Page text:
Refund of Security Deposits. When a lease ends, there are very specific requirements for refunding security deposits. If the landlord does not follow these rules, there are substantial penalties. When a tenant leaves, the landlord should obtain a forwarding address for the tenant. If the tenant provides a forwarding address, then the landlord has thirty days from the end of the lease to return the security deposit (plus the required interest) or to provide a list of any damage to the property and the balance of the security deposit after deducting the cost to repair the damage. The list must be itemized and must list the cost to repair for each area of damage. Of course, damages can include unpaid rent. If the landlord does not have the tenant’s forwarding address, then the landlord has fifteen days following the date the landlord receives the address to return the security deposit or to provide the list of damages. So if the tenant breaks the lease and does not leave a forwarding address, the landlord would not be immediately required to return the security deposit.
If the landlord does not refund the security deposit or provide the itemized list within the statutory time period, then the landlord is automatically liable for double the amount of the security deposit. There is no defense to this liability, even if the tenant has caused substantial damage to the property. Therefore, it is critical that the landlord follow the statutory procedure.
Friday, December 12, 2008
The Connecticut Transfer Act seems to get all the press when it comes to remediation of commercial and industrial properties. There is good reason for this. The Transfer Act affects every sale of commercial property in the State of Connecticut, and even some residential properties. More about the Transfer Act can be found on at the DEP website
. But there is an alternative to Transfer Act compliance. It is voluntary remediation under Sections 22a-133w and 22a-133y of the Connecticut General Statutes. One statute is for areas in which the groundwater is GA/GAA, or clean, and the other statute is for where the groundwater is GB/GC, or not so clean. There are some slight differences between the two programs, but the procedure is pretty much the same. The property owner hires a licensed environmental professional (LEP), who investigates the contamination at the property and develops a remediation plan, which is filed with DEP. The property owner, under the guidance of the LEP, completes the clean up of the property in accordance with the DEP standards. When everything is completed, the LEP files a final report. If the DEP has no objections to the report, then the remediation is complete. There is a $3,000 fee payable to DEP for participating in the program, but this fee may be credited against a subsequent Form II fee under the Transfer Act. More information on the voluntary program can be found at the DEP website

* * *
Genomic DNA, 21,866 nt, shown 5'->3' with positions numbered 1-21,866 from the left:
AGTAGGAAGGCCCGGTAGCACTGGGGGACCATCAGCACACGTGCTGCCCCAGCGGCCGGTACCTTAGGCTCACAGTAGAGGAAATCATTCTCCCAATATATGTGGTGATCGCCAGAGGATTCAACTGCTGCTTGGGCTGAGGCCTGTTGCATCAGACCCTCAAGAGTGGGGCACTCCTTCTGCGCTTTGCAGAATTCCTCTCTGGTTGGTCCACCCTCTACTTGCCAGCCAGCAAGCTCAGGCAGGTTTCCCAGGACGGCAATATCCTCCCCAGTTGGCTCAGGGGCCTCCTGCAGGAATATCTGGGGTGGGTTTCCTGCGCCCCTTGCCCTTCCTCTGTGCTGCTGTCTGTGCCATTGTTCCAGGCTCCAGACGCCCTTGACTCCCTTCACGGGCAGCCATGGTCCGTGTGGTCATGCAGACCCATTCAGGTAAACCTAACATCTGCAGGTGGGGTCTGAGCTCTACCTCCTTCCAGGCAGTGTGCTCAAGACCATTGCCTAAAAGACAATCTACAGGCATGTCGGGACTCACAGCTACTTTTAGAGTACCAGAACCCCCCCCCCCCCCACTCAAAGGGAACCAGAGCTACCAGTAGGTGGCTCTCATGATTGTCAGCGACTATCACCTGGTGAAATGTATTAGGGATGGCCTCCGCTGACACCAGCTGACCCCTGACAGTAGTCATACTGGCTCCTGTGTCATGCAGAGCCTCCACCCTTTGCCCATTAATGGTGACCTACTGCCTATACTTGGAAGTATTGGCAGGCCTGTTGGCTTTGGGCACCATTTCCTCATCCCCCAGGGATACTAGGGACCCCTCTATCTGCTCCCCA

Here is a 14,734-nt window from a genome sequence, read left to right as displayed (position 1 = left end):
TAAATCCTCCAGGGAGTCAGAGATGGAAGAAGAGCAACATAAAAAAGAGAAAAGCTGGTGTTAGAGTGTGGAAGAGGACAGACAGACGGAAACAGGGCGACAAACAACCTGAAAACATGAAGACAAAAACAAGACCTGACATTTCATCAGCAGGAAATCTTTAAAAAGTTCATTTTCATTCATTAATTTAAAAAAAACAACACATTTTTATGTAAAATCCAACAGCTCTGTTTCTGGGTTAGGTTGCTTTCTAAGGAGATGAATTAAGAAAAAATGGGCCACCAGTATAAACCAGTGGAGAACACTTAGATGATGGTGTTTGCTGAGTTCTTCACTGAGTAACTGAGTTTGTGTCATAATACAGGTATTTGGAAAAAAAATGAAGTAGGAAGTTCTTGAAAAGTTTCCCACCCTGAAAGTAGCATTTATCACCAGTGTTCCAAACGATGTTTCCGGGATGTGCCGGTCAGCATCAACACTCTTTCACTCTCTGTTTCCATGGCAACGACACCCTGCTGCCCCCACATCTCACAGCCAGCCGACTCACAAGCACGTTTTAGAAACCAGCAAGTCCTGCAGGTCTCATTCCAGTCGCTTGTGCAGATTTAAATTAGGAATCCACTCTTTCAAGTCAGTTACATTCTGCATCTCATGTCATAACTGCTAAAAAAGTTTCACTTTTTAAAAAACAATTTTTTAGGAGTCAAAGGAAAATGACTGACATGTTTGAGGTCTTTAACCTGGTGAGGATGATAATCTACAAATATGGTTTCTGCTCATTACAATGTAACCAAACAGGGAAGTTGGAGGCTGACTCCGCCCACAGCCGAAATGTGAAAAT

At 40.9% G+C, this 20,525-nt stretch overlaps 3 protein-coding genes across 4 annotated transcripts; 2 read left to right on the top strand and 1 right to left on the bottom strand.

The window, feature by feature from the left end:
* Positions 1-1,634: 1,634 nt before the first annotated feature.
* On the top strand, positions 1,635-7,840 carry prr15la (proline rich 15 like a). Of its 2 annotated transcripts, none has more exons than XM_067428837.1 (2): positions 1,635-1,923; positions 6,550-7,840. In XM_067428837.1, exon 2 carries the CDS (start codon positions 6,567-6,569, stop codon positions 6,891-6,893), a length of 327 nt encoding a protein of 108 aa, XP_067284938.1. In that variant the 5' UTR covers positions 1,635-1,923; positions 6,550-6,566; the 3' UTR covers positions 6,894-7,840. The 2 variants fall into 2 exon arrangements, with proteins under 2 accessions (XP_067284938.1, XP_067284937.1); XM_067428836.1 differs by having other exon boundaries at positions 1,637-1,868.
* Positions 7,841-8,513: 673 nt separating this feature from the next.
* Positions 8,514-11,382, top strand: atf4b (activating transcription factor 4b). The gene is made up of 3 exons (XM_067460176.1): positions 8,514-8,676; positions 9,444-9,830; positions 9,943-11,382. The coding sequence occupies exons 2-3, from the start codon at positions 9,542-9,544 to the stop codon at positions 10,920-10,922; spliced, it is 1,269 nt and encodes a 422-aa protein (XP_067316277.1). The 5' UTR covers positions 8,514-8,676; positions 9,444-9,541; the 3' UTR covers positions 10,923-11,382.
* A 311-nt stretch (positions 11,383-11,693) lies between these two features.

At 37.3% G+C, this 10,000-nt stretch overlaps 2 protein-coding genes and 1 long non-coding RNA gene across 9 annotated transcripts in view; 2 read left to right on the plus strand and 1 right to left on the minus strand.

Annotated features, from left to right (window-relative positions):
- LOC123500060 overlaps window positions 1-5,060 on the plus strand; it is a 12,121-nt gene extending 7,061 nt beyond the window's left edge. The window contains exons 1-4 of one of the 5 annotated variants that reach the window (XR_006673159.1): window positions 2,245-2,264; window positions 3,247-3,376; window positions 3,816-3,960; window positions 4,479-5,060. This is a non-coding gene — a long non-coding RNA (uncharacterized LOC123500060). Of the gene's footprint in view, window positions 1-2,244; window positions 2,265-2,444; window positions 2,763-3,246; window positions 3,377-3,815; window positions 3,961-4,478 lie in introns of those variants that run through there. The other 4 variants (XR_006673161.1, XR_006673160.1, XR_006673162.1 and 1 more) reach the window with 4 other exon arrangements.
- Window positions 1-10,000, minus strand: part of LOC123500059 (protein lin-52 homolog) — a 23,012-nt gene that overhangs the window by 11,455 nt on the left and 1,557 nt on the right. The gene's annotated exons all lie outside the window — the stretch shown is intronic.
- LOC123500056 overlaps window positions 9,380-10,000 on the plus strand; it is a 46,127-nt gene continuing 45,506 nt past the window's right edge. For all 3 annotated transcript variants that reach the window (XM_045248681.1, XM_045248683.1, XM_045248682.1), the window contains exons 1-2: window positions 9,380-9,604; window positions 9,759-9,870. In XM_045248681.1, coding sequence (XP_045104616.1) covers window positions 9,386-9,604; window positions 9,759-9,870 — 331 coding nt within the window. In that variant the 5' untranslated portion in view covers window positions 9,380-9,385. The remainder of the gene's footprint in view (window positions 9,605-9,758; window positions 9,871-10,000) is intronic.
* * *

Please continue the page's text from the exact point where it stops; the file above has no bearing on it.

What are the advantages of the voluntary remediation program? If a property owner knows that the property is subject to the Transfer Act and compliance will be required upon a sale of the property, the voluntary program allows the owner to be proactive. The clean up of the property can be completed prior to a sale. This will enhance the property’s market value and marketability. In addition, it will to help to avoid lengthy (and expensive) negotiations with a potential buyer about remediating the property, as well as escrows. It also allows the owner to retain total control over the clean up without the buyer wanting to be involved.
There is another advantage to using the voluntary program. When the Transfer Act was new some sellers may have filed Form I’s, certifying that there has been no spill at the property, when in fact there may been some contamination. This was especially true where the amount of contamination was very small. But DEP is now very careful about reviewing Form I’s and will reject a Form I if there is any evidence of contamination, regardless of how small. So it is better to address the issue head on.
When the owner decides to sell the property, it will still have to comply with the Transfer Act. But the owner will be able to file a Form II, in which the owner certifies that the property has been remediated in accordance with DEP requirements. The advantage of the Form II is that the owner has no post-closing obligations. The filing of the form is all that is required.
Please note that the owner is still responsible for any activities that may have happened at the property since the clean up was completed. For example, if there has been a spill since the completion of the clean up, then on a sale the owner is going to have to file a Form III under the Transfer Act.
Thursday, December 4, 2008
The New York Times